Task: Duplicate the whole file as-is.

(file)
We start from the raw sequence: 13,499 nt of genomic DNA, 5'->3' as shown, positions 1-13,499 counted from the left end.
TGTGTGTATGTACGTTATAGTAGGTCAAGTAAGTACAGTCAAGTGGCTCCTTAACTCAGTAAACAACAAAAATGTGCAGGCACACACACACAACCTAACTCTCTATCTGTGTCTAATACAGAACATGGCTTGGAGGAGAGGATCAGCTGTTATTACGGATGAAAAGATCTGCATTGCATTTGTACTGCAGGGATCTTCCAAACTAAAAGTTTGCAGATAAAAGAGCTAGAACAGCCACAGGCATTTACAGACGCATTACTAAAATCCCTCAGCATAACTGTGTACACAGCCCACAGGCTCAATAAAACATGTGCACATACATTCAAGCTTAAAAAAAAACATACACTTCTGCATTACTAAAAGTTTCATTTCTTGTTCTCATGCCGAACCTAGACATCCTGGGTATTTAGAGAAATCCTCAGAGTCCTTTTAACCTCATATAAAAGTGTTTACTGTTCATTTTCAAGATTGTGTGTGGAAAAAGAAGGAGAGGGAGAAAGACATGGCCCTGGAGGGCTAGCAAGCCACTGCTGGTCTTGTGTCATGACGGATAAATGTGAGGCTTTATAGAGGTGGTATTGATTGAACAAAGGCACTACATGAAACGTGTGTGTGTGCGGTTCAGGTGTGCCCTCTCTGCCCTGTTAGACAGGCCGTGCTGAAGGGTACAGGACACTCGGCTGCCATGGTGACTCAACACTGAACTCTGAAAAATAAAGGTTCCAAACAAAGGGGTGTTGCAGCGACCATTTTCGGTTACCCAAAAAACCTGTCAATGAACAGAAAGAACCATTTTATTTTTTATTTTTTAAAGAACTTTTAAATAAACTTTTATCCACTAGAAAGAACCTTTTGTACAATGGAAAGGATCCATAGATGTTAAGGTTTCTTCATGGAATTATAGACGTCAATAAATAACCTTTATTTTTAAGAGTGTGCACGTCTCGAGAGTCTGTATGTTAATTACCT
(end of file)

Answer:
We start from the raw sequence: 13,499 nt of genomic DNA, 5'->3' as shown, positions 1-13,499 counted from the left end.
TGTGTGTATGTACGTTATAGTAGGTCAAGTAAGTACAGTCAAGTGGCTCCTTAACTCAGTAAACAACAAAAATGTGCAGGCACACACACACAACCTAACTCTCTATCTGTGTCTAATACAGAACATGGCTTGGAGGAGAGGATCAGCTGTTATTACGGATGAAAAGATCTGCATTGCATTTGTACTGCAGGGATCTTCCAAACTAAAAGTTTGCAGATAAAAGAGCTAGAACAGCCACAGGCATTTACAGACGCATTACTAAAATCCCTCAGCATAACTGTGTACACAGCCCACAGGCTCAATAAAACATGTGCACATACATTCAAGCTTAAAAAAAAACATACACTTCTGCATTACTAAAAGTTTCATTTCTTGTTCTCATGCCGAACCTAGACATCCTGGGTATTTAGAGAAATCCTCAGAGTCCTTTTAACCTCATATAAAAGTGTTTACTGTTCATTTTCAAGATTGTGTGTGGAAAAAGAAGGAGAGGGAGAAAGACATGGCCCTGGAGGGCTAGCAAGCCACTGCTGGTCTTGTGTCATGACGGATAAATGTGAGGCTTTATAGAGGTGGTATTGATTGAACAAAGGCACTACATGAAACGTGTGTGTGTGCGGTTCAGGTGTGCCCTCTCTGCCCTGTTAGACAGGCCGTGCTGAAGGGTACAGGACACTCGGCTGCCATGGTGACTCAACACTGAACTCTGAAAAATAAAGGTTCCAAACAAAGGGGTGTTGCAGCGACCATTTTCGGTTACCCAAAAAACCTGTCAATGAACAGAAAGAACCATTTTATTTTTTATTTTTTAAAGAACTTTTAAATAAACTTTTATCCACTAGAAAGAACCTTTTGTACAATGGAAAGGATCCATAGATGTTAAGGTTTCTTCATGGAATTATAGACGTCAATAAATAACCTTTATTTTTAAGAGTGTGCACGTCTCGAGAGTCTGTATGTTAATTACCT